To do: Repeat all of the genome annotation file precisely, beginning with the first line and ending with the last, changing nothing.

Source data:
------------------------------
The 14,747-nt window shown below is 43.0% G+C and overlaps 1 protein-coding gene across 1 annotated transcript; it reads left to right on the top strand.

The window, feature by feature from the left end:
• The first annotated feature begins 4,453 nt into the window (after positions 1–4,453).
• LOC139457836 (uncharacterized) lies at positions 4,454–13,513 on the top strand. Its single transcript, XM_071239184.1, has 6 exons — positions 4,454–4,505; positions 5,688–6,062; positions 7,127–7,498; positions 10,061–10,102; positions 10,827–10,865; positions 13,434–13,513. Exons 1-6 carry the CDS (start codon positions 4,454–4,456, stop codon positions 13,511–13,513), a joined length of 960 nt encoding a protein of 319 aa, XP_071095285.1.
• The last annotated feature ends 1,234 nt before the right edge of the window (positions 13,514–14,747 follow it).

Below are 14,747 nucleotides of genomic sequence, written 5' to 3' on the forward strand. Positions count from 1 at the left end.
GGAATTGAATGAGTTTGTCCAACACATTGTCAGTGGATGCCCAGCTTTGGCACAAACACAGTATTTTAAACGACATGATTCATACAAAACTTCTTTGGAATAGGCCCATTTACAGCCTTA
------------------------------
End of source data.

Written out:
The 14,747-nt window shown below is 43.0% G+C and overlaps 1 protein-coding gene across 1 annotated transcript; it reads left to right on the top strand.

The window, feature by feature from the left end:
• The first annotated feature begins 4,453 nt into the window (after positions 1–4,453).
• LOC139457836 (uncharacterized) lies at positions 4,454–13,513 on the top strand. Its single transcript, XM_071239184.1, has 6 exons — positions 4,454–4,505; positions 5,688–6,062; positions 7,127–7,498; positions 10,061–10,102; positions 10,827–10,865; positions 13,434–13,513. Exons 1-6 carry the CDS (start codon positions 4,454–4,456, stop codon positions 13,511–13,513), a joined length of 960 nt encoding a protein of 319 aa, XP_071095285.1.
• The last annotated feature ends 1,234 nt before the right edge of the window (positions 13,514–14,747 follow it).

Below are 14,747 nucleotides of genomic sequence, written 5' to 3' on the forward strand. Positions count from 1 at the left end.
GGAATTGAATGAGTTTGTCCAACACATTGTCAGTGGATGCCCAGCTTTGGCACAAACACAGTATTTTAAACGACATGATTCATACAAAACTTCTTTGGAATAGGCCCATTTACAGCCTTA